Every year 2800 Norwegian women are diagnosed with breast cancer. Some 800 of them die. The sooner the cancer is detected, the better the chances of survival.
A new method makes it possible to detect the most aggressive types far earlier than previously. At the same time, women with a ’mild’ type could be notified quickly that they are out of danger and not have to carry their fears for months without reason.
Ingrid Gribbestad’s research group at the MR Centre at The Norwegian University of Science and Technology (NTNU) in Trondheim has been a pioneer in the work of developing the method. The innovation involves looking at the biopsies (breast tissue samples) at molecular level.
”Today, we have to study the cancerous tumours in microscopes and observe the dangerous changes with our bare eyes. We operate on the lower level when it comes to size,” Gribbestad says.
The method involves taking a ’fingerprint’ of the molecules in the tissue sample. The principle is already used for liquids such as oil and wine: Fish oils can be traced back to where the salmon came from, while the content of a wine bottle can be traced to a specific vineyard. However, nobody else in the world has managed to transfer the method to a medical analysis of breast cancer before.
”There is no doubt that we are at the top internationally in this area,” says Gribbestad.Based on a normal fingerprint, detectives can say something about the owner’s looks and criminal record, if the person’s identity is known. In the same way, Gribbestad can say something about the behaviour of a particular cancerous tumour – if she knows the history and the molecules of the tumour in question.
That makes it possible, for instance, to establish whether the cancer in this tissue has spread to lymph nodes elsewhere in the body.
Disease profile adaptation
”Another positive aspect is that this ’fingerprint’ also indicates whether the patient will respond to the medical treatment we initiate,” Gribbestad explains.
That makes it possible to find the patients that should be given chemotherapy even before the operation. In addition, cases where it is safe to remove only the affected tissue instead of the entire breast will be easier to find. More breasts will be spared.
“With this we leave the group treatment for the benefit of individual treatment adapted to each patient’s disease profile,” concludes Ingrid Gribbestad.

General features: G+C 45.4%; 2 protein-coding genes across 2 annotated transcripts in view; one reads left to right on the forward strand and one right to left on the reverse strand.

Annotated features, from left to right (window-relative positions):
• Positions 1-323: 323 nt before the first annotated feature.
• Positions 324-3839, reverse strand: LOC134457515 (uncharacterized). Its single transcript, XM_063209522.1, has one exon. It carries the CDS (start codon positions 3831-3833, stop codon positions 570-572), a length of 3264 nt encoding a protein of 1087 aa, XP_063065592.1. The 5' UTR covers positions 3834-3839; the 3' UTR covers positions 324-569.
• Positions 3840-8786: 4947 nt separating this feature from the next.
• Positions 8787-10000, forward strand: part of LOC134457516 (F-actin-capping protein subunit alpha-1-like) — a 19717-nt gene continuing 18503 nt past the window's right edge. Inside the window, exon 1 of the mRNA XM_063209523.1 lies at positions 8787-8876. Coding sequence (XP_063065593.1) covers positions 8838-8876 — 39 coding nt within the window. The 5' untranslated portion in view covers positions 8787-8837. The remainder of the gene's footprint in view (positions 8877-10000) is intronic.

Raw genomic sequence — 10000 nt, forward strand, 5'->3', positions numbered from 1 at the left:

Nina Tveter | alfa
Investigators may unlock mystery of how staph cells dodge the body's immune system
22.09.2017 | Cedars-Sinai Medical Center
Monitoring the heart's mitochondria to predict cardiac arrest?
21.09.2017 | Boston Children's Hospital
Plants and algae use the enzyme Rubisco to fix carbon dioxide, removing it from the atmosphere and converting it into biomass. Algae have figured out a way to increase the efficiency of carbon fixation. They gather most of their Rubisco into a ball-shaped microcompartment called the pyrenoid, which they flood with a high local concentration of carbon dioxide. A team of scientists at Princeton University, the Carnegie Institution for Science, Stanford University and the Max Plank Institute of Biochemistry have unravelled the mysteries of how the pyrenoid is assembled. These insights can help to engineer crops that remove more carbon dioxide from the atmosphere while producing more food.
A warming planet
Our brains house extremely complex neuronal circuits, whose detailed structures are still largely unknown. This is especially true for the so-called cerebral cortex of mammals, where among other things vision, thoughts or spatial orientation are being computed. Here the rules by which nerve cells are connected to each other are only partly understood. A team of scientists around Moritz Helmstaedter at the Frankfiurt Max Planck Institute for Brain Research and Helene Schmidt (Humboldt University in Berlin) have now discovered a surprisingly precise nerve cell connectivity pattern in the part of the cerebral cortex that is responsible for orienting the individual animal or human in space.
The researchers report online in Nature (Schmidt et al., 2017. Axonal synapse sorting in medial entorhinal cortex, DOI: 10.1038/nature24005) that synapses in...
Whispering gallery mode (WGM) resonators are used to make tiny micro-lasers, sensors, switches, routers and other devices. These tiny structures rely on a...
Using ultrafast flashes of laser and x-ray radiation, scientists at the Max Planck Institute of Quantum Optics (Garching, Germany) took snapshots of the briefest electron motion inside a solid material to date. The electron motion lasted only 750 billionths of the billionth of a second before it fainted, setting a new record of human capability to capture ultrafast processes inside solids!
When x-rays shine onto solid materials or large molecules, an electron is pushed away from its original place near the nucleus of the atom, leaving a hole...
For the first time, physicists have successfully imaged spiral magnetic ordering in a multiferroic material. These materials are considered highly promising candidates for future data storage media. The researchers were able to prove their findings using unique quantum sensors that were developed at Basel University and that can analyze electromagnetic fields on the nanometer scale. The results – obtained by scientists from the University of Basel’s Department of Physics, the Swiss Nanoscience Institute, the University of Montpellier and several laboratories from University Paris-Saclay – were recently published in the journal Nature.
Multiferroics are materials that simultaneously react to electric and magnetic fields. These two properties are rarely found together, and their combined...
19.09.2017 | Event News
12.09.2017 | Event News
06.09.2017 | Event News
22.09.2017 | Life Sciences
22.09.2017 | Medical Engineering
22.09.2017 | Physics and Astronomy